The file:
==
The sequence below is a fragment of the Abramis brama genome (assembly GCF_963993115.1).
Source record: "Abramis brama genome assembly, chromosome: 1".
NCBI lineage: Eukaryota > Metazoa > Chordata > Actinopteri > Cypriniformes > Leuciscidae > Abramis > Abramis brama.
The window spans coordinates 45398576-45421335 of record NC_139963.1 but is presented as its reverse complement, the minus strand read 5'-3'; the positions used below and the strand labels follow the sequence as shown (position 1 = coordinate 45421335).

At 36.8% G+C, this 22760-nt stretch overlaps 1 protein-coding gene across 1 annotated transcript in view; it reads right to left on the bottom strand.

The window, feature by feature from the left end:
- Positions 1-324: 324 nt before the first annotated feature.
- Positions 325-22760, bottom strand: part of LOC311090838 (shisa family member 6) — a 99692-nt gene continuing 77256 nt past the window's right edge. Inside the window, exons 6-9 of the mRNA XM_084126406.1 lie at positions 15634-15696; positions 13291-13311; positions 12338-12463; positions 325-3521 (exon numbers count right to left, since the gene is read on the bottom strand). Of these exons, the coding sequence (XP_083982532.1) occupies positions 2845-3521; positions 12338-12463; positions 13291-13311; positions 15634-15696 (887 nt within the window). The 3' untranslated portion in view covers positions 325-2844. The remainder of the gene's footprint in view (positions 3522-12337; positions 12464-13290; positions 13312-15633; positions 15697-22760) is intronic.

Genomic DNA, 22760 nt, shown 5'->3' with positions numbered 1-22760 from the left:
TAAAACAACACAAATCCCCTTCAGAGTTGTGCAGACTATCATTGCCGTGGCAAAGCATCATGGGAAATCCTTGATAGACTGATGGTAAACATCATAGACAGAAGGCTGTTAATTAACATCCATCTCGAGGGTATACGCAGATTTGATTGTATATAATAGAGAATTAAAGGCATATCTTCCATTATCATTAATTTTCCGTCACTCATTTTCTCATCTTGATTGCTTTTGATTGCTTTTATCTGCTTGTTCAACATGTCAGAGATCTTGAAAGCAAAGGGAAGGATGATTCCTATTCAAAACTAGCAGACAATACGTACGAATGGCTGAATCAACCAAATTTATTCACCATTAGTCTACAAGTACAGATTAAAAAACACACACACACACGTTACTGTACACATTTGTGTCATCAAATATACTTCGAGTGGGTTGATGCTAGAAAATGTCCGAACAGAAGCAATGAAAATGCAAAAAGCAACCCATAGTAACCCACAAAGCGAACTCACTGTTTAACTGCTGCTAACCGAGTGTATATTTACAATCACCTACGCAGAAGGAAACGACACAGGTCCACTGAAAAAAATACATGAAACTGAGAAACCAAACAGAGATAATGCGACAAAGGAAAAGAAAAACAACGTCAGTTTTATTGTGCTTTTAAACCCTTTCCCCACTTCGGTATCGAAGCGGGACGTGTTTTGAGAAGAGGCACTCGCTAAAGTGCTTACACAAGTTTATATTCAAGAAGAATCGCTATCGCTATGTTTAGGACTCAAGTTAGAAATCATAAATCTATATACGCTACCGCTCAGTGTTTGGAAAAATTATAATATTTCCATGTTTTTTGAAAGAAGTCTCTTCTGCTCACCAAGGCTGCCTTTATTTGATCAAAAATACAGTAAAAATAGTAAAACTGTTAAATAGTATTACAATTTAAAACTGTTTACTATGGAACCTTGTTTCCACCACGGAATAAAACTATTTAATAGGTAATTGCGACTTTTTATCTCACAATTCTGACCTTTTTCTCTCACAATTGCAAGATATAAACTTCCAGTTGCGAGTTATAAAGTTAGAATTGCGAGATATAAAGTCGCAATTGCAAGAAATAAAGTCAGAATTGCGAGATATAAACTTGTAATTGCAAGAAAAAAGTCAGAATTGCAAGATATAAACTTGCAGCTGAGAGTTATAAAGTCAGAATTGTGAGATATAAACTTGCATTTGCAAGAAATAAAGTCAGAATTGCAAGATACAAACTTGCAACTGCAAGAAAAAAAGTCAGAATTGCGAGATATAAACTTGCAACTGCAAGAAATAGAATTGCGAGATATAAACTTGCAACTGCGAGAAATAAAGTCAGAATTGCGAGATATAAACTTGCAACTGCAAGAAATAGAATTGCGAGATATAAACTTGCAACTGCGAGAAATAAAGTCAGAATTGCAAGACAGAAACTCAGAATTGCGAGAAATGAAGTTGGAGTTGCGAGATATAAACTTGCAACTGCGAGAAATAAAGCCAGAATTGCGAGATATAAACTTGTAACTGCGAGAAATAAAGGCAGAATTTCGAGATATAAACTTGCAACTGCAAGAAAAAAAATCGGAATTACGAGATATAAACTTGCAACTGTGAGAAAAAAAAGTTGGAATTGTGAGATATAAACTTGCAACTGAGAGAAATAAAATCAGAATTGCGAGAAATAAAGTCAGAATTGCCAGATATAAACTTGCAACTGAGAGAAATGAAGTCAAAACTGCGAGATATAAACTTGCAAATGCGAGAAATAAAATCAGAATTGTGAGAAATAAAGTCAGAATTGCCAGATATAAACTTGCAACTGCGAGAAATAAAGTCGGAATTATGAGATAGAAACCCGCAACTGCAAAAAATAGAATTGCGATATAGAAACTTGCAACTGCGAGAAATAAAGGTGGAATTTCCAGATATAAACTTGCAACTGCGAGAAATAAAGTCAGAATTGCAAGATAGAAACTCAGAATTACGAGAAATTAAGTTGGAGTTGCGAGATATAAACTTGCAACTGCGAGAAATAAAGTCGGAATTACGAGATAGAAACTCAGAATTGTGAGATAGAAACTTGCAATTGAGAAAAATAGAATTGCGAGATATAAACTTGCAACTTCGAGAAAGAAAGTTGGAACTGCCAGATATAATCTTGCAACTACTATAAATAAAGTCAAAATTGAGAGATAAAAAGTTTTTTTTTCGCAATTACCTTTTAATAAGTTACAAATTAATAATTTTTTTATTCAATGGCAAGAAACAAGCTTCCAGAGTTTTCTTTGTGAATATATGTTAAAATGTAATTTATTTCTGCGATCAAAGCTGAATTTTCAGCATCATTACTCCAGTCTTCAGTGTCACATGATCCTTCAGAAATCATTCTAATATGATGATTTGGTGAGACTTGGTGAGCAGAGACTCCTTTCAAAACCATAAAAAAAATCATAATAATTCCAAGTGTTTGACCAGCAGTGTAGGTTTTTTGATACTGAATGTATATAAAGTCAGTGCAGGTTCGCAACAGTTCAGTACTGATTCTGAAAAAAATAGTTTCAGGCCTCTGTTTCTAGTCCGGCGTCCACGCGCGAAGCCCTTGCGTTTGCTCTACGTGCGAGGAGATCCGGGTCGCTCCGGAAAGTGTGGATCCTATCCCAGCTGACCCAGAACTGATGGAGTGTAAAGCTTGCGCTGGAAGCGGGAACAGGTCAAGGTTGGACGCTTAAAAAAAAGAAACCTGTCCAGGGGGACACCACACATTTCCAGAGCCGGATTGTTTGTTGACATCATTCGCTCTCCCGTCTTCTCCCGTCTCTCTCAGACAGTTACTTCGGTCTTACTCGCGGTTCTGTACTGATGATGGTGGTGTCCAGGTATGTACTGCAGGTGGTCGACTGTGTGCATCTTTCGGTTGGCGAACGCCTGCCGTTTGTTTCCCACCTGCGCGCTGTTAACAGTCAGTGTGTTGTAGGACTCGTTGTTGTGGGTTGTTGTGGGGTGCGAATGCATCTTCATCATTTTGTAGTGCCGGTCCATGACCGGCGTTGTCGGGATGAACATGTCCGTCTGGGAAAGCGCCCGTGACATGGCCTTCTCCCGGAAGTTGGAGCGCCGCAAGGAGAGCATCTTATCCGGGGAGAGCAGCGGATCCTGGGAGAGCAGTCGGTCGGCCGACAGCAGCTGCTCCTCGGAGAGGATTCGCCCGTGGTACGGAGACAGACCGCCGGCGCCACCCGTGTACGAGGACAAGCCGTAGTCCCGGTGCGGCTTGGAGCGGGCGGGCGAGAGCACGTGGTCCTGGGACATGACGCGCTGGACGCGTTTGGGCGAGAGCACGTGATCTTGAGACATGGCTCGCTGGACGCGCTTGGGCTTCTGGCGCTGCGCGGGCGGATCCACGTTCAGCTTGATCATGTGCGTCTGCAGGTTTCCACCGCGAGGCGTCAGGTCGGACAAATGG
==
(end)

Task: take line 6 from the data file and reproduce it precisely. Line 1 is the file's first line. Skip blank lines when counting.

The window, feature by feature from the left end: